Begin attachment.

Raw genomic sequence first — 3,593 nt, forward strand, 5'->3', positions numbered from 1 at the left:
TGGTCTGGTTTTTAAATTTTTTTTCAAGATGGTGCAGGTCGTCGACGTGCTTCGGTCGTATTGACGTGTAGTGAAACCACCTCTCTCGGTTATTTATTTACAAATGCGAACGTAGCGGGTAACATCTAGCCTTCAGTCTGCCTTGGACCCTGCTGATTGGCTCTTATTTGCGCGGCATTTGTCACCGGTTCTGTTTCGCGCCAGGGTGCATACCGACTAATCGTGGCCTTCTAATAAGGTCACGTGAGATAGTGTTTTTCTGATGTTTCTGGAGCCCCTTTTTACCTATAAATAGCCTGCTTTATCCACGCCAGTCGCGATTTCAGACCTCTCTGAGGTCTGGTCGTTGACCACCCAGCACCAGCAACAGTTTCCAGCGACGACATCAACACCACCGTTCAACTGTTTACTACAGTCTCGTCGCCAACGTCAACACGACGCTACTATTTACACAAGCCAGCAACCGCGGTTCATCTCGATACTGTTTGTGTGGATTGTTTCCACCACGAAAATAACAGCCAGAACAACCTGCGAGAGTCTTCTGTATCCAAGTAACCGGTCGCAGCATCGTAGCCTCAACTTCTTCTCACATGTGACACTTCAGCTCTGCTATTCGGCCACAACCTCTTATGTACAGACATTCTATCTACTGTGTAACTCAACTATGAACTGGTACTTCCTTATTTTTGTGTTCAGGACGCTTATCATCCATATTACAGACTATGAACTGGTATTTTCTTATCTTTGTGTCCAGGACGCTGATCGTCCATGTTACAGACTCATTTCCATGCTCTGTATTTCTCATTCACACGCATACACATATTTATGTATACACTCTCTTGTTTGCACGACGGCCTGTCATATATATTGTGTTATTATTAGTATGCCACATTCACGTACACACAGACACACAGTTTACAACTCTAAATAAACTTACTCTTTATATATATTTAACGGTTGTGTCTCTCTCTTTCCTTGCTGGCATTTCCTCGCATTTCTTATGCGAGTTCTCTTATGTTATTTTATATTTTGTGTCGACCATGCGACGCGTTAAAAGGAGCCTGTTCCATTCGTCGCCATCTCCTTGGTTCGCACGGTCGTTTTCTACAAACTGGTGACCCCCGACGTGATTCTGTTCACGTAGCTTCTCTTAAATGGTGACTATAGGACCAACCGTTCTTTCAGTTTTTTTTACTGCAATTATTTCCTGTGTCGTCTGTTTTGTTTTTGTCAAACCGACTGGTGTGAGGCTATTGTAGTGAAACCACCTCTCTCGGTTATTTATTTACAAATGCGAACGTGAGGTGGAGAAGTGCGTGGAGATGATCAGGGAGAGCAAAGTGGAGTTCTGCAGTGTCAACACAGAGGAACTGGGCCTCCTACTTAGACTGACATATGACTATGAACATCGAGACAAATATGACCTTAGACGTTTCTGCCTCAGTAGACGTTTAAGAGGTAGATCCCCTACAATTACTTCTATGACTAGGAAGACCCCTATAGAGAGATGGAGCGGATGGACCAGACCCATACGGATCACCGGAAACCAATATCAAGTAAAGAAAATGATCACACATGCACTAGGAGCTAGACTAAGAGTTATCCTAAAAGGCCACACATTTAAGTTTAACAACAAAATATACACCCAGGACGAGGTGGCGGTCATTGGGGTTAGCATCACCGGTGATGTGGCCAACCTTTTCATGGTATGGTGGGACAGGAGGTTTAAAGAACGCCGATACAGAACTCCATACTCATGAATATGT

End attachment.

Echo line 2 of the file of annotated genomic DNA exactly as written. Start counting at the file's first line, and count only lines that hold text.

TGGTCTGGTTTTTAAATTTTTTTTCAAGATGGTGCAGGTCGTCGACGTGCTTCGGTCGTATTGACGTGTAGTGAAACCACCTCTCTCGGTTATTTATTTACAAATGCGAACGTAGCGGGTAACATCTAGCCTTCAGTCTGCCTTGGACCCTGCTGATTGGCTCTTATTTGCGCGGCATTTGTCACCGGTTCTGTTTCGCGCCAGGGTGCATACCGACTAATCGTGGCCTTCTAATAAGGTCACGTGAGATAGTGTTTTTCTGATGTTTCTGGAGCCCCTTTTTACCTATAAATAGCCTGCTTTATCCACGCCAGTCGCGATTTCAGACCTCTCTGAGGTCTGGTCGTTGACCACCCAGCACCAGCAACAGTTTCCAGCGACGACATCAACACCACCGTTCAACTGTTTACTACAGTCTCGTCGCCAACGTCAACACGACGCTACTATTTACACAAGCCAGCAACCGCGGTTCATCTCGATACTGTTTGTGTGGATTGTTTCCACCACGAAAATAACAGCCAGAACAACCTGCGAGAGTCTTCTGTATCCAAGTAACCGGTCGCAGCATCGTAGCCTCAACTTCTTCTCACATGTGACACTTCAGCTCTGCTATTCGGCCACAACCTCTTATGTACAGACATTCTATCTACTGTGTAACTCAACTATGAACTGGTACTTCCTTATTTTTGTGTTCAGGACGCTTATCATCCATATTACAGACTATGAACTGGTATTTTCTTATCTTTGTGTCCAGGACGCTGATCGTCCATGTTACAGACTCATTTCCATGCTCTGTATTTCTCATTCACACGCATACACATATTTATGTATACACTCTCTTGTTTGCACGACGGCCTGTCATATATATTGTGTTATTATTAGTATGCCACATTCACGTACACACAGACACACAGTTTACAACTCTAAATAAACTTACTCTTTATATATATTTAACGGTTGTGTCTCTCTCTTTCCTTGCTGGCATTTCCTCGCATTTCTTATGCGAGTTCTCTTATGTTATTTTATATTTTGTGTCGACCATGCGACGCGTTAAAAGGAGCCTGTTCCATTCGTCGCCATCTCCTTGGTTCGCACGGTCGTTTTCTACAAACTGGTGACCCCCGACGTGATTCTGTTCACGTAGCTTCTCTTAAATGGTGACTATAGGACCAACCGTTCTTTCAGTTTTTTTTACTGCAATTATTTCCTGTGTCGTCTGTTTTGTTTTTGTCAAACCGACTGGTGTGAGGCTATTGTAGTGAAACCACCTCTCTCGGTTATTTATTTACAAATGCGAACGTGAGGTGGAGAAGTGCGTGGAGATGATCAGGGAGAGCAAAGTGGAGTTCTGCAGTGTCAACACAGAGGAACTGGGCCTCCTACTTAGACTGACATATGACTATGAACATCGAGACAAATATGACCTTAGACGTTTCTGCCTCAGTAGACGTTTAAGAGGTAGATCCCCTACAATTACTTCTATGACTAGGAAGACCCCTATAGAGAGATGGAGCGGATGGACCAGACCCATACGGATCACCGGAAACCAATATCAAGTAAAGAAAATGATCACACATGCACTAGGAGCTAGACTAAGAGTTATCCTAAAAGGCCACACATTTAAGTTTAACAACAAAATATACACCCAGGACGAGGTGGCGGTCATTGGGGTTAGCATCACCGGTGATGTGGCCAACCTTTTCATGGTATGGTGGGACAGGAGGTTTAAAGAACGCCGATACAGAACTCCATACTCATGAATATGT